Droid, Wii Patent Complaints Investigated
The U.S. International Trade Commission has launched investigations related to two recent patent-infringement complaints brought to the agency, one filed by Microsoft against Motorola for its Android-based smartphones and one focused on Nintendo's Wii gaming system.
The patent holders have asked the USITC to bar Motorola from importing several Android-based smartphones and Nintendo from importing the Wii.
Microsoft filed a patent lawsuit and USITC complaint against Motorola on Oct. 1. Microsoft alleged that Motorola's Android phones violate patents related to Exchange ActiveSync, which syncs e-mail, calendar and contacts between a mobile phone and a software-based computer program.
The nine Microsoft patents named in the USITC complaint include patents for implementing file system names, erasing data in flash memory devices, and mobile-phone software APIs (application programming interfaces), Microsoft said. Android and Motorola's Motoblur user interface, used on smartphones such as the Droid X, Droid 2 and Cliq, violate the patents, Microsoft said in its complaint.
A Motorola spokeswoman didn't immediately respond to a request for comments on the investigation.
In the second investigation, Motiva, a video game fitness firm based in Ohio, has accused Nintendo of violating two patents for human movement measurement systems. The patents were issued in November 2007 and February 2009. Motiva's two owners began working on a video game-based exercise and rehabilitation product in October 2003 and filed for a patent in July 2004, the company's lawyer wrote in the Oct. 1 complaint with the USITC.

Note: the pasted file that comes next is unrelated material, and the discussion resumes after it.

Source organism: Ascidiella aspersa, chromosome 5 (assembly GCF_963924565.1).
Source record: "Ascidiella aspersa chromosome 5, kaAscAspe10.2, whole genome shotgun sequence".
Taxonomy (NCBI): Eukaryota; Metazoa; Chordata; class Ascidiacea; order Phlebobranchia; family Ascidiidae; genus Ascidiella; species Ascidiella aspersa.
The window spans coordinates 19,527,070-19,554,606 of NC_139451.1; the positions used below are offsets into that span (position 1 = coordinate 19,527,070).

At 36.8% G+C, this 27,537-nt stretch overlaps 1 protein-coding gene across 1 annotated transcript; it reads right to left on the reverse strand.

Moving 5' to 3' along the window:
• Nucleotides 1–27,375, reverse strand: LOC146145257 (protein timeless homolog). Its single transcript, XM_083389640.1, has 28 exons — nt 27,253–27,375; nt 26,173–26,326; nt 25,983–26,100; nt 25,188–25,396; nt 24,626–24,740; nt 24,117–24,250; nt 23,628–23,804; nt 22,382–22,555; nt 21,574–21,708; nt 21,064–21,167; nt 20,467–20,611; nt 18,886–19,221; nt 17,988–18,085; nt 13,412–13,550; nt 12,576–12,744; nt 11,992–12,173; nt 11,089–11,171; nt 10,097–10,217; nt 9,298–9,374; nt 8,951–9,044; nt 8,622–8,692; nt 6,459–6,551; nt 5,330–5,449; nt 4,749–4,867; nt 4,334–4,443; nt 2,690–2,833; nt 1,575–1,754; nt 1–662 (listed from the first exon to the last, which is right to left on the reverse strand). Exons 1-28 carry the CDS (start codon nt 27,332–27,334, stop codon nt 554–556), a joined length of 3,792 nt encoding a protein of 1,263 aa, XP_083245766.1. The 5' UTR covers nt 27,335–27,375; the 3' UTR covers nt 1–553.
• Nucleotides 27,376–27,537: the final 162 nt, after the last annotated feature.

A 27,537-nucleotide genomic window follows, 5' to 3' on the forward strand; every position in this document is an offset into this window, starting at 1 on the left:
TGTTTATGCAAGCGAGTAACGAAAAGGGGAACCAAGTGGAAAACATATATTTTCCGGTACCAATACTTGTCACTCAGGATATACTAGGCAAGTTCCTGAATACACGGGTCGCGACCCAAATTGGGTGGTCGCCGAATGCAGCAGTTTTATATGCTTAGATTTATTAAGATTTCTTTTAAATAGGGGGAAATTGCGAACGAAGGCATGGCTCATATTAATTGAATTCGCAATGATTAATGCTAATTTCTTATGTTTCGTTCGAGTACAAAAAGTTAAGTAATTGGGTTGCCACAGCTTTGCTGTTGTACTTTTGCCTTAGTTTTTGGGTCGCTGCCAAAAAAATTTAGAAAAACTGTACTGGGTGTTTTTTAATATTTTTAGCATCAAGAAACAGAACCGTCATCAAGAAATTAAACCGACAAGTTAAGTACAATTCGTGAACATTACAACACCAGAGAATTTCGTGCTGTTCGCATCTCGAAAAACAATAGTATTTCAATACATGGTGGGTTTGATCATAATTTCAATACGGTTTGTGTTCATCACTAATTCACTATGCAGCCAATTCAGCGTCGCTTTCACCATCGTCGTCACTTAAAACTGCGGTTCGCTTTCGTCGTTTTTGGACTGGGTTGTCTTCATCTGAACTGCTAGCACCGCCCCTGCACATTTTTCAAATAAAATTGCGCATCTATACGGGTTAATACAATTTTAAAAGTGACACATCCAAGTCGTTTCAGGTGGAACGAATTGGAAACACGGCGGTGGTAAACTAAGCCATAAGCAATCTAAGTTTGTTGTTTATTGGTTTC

The inventors "set out to attract investors and bring their new product to market," Motiva's filing said. "Initially, interest was high. But then, in October 2006, Nintendo released its own game and fitness platform the Wii. In the face of the Wii -- a system stunningly similar to the one described in [Motiva's] pending patent application -- they saw plummeting investor interest and stymied hopes of bringing their inventions to market."
Motiva filed a patent-infringement lawsuit against Nintendo in November 2008. That case is pending in U.S. District Court for the Western District of Washington. In March, Nintendo asked the U.S. Patent and Trademark Office to re-examine one of the Motiva patents, and in July, the USPTO rejected Nintendo's request for the patent to be invalidated, Motiva said in filings with the USITC.
A Nintendo spokeswoman didn't immediately respond to a request for comments on the investigation.
U.S. companies alleging patent infringement by competitors often file so-called section 337 complaints with the USITC in addition to filing lawsuits. Many section 337 complaints result in settlements.
Grant Gross covers technology and telecom policy in the U.S. government for The IDG News Service. Follow Grant on Twitter at GrantGross. Grant's e-mail address is email@example.com.